Leaders in the six schools we studied expressed confidence that the processes they had in place would guide their decisions regarding the use of possible stimulus funding. The principals voiced concern for two top priorities: (1) maintaining and perhaps adding staff, because keeping personnel is key to a low student-teacher ratio and caring relationships in school; and (2) providing targeted support to the students who need it most. "Target the lowest-performing kids," cautioned one principal, "even if the stimulus money doesn't last forever."
Leaders in high-performing/high-poverty schools recognize their efforts and successes as a continuing journey. Whether surviving budget cuts, carefully targeting new stimulus funding, or both, leaders in all schools may benefit from reflecting on the questions leaders ask in high-performing/high-poverty schools to support and sustain student success.

Barr, R., & Parrett, W. (2006). The kids left behind. Bloomington, IN: Solution Tree.

Budge, K., & Parrett, W. (2009). Making refugee students welcome [Online article.]. Educational Leadership, 66(7). Available:www.ascd.org/publications/educational_leadership/apr09/num07/Making_Refugee_Students_Welcome.aspx.

Calkins, A., Guenther, W., Belfiore, G., & Lash, D. (2007). The turn-around challenge: Why America's best opportunity to dramatically improve student achievement lies in our worst-performing schools. Boston: Mass Insight Education and Research Institute.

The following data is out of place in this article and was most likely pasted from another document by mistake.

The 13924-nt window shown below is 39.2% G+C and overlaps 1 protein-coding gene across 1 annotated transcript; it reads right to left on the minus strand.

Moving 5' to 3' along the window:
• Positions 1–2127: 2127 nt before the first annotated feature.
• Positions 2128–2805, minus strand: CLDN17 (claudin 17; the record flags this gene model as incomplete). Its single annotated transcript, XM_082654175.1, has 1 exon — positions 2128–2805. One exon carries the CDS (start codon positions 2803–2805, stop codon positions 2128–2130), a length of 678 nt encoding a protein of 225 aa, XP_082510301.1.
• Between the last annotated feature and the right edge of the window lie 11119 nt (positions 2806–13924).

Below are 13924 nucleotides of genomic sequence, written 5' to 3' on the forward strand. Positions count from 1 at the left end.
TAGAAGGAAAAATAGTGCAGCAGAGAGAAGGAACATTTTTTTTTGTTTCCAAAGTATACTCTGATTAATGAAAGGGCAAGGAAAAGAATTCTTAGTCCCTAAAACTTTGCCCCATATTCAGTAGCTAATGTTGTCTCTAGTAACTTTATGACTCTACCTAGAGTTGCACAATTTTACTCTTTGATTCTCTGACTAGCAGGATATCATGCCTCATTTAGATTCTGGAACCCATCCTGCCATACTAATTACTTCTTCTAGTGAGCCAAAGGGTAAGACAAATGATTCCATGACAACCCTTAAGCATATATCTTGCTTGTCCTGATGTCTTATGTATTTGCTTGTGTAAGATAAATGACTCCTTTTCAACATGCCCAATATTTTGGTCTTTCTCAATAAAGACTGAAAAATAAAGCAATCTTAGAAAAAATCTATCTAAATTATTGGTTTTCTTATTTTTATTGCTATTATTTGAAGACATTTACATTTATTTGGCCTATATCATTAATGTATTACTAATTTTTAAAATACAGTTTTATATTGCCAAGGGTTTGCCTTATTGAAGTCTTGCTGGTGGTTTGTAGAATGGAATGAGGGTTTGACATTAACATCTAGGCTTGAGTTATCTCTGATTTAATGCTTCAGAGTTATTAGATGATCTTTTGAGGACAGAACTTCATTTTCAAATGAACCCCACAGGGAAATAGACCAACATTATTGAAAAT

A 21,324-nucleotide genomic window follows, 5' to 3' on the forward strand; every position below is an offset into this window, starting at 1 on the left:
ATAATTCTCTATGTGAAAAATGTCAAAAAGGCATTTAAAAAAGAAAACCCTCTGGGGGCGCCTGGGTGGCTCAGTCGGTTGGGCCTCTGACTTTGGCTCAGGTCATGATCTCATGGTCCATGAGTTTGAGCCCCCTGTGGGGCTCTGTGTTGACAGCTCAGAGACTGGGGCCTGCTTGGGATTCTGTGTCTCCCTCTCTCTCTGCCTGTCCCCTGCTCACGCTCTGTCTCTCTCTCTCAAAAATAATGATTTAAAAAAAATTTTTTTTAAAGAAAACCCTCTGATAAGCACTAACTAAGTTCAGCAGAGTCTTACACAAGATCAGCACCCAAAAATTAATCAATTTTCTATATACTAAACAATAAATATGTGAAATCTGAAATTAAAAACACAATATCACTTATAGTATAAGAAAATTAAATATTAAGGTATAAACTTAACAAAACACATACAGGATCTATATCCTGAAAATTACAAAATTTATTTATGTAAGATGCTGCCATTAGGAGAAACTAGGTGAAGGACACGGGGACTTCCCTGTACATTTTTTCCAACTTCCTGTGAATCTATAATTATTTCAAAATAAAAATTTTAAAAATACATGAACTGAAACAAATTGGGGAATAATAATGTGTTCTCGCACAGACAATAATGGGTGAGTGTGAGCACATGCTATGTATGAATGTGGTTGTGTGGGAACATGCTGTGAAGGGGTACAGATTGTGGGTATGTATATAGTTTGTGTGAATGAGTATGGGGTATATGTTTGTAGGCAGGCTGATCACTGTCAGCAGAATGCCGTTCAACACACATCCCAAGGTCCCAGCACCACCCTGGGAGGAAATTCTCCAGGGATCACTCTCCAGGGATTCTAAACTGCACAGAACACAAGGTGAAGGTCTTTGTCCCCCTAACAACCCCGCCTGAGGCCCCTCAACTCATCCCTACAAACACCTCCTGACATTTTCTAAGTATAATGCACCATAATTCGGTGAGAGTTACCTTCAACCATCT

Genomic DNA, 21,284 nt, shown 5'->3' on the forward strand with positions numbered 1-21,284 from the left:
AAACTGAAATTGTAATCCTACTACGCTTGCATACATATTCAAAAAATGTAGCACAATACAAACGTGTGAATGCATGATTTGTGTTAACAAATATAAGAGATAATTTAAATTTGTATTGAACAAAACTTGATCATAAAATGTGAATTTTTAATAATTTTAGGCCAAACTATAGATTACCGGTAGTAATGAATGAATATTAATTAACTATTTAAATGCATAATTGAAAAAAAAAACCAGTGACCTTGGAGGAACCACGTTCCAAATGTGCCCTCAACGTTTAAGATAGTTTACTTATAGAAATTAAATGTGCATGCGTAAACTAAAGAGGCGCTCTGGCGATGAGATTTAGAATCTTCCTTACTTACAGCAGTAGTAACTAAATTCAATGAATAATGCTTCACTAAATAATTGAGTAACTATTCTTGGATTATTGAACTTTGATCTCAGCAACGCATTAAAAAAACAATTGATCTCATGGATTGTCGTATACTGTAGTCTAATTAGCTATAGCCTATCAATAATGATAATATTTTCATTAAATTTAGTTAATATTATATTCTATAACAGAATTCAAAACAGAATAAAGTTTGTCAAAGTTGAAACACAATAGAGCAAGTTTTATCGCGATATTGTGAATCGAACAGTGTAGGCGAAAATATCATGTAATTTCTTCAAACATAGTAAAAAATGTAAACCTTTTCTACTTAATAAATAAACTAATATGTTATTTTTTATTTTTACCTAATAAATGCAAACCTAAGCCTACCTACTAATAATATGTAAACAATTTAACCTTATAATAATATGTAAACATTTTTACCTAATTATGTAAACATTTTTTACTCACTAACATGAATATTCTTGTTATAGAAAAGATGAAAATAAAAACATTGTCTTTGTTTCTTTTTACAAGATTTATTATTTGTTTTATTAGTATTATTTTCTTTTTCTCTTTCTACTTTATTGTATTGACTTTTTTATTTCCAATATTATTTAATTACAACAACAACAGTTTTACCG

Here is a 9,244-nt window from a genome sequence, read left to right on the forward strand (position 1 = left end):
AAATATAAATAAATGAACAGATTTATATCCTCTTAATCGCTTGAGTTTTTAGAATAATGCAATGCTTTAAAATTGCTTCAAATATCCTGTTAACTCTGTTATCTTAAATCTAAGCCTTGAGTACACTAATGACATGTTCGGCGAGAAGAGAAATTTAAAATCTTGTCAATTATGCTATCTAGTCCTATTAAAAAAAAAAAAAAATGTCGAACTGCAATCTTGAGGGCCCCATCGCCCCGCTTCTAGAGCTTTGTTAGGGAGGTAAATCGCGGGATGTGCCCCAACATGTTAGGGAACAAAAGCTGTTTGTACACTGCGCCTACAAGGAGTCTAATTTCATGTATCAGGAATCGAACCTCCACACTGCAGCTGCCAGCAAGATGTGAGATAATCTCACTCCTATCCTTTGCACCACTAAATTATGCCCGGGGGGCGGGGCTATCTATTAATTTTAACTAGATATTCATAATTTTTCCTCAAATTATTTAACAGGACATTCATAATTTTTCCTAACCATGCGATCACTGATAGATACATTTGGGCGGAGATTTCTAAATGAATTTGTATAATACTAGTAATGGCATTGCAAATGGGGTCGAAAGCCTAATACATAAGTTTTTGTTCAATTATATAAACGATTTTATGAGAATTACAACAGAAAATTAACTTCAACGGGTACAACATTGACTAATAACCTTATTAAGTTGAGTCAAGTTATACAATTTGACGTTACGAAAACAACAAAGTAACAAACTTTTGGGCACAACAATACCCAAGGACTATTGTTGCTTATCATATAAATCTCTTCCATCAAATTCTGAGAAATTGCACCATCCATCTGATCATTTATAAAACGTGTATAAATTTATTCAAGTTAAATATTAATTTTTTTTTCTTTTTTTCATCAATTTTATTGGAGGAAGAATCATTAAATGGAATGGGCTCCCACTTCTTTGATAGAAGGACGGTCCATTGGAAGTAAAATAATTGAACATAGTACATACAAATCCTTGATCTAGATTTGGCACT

Chenowith, K. (2007). "It's being done": Academic successes in unexpected schools. Cambridge, MA: Harvard University Press.

Duke, D. (2007, February 21). Turning schools around. Education Week, 26(24), 35–37.

Gorski, P. (2008). The myth of the culture of poverty. Educational Leadership, 65(7), 32–36.

Neuman, S. (2008). The mediating mechanisms of the effects of poverty on reading achievement. In S. Neuman (Ed.), Educating the other America: Top experts tackle poverty, literacy, and achievement in our schools. (pp. 1–16). Baltimore: Brooks Publishing.

Slavin, R., Cheung, A., Groff, C., & Lake, C., (2008). Effective reading programs for middle and high schools: A best-evidence synthesis. Reading Research Quarterly, 43(3), 290–322.

Teddlie, C., & Stringfield, S. (1993). Schools make a difference: Lessons learned from a ten-year study of school effects. New York: Teachers College Press.

Wenger, E. (1998). Communities of practice: Learning, meaning, and identity. New York: Cambridge University Press.

Kathleen M. Budge combines 26 years of experience as a teacher and administrator with over a decade of work dedicated to bridging the gap between the university and the teaching profession. She is an associate professor of Educational Leadership at Boise State University, where her research focuses on poverty, rural education, school improvement, and leadership development.

Budge is coauthor of the award-winning book Turning High-Poverty Schools into High-Performing Schools. She has conducted presentations at international, national, and state conferences and webinars, podcasts, and symposiums on the topics of poverty and the whole child. Her consultancies include state departments, boards of education, state and regional service providers, and schools in 15 U.S. states and 3 nations.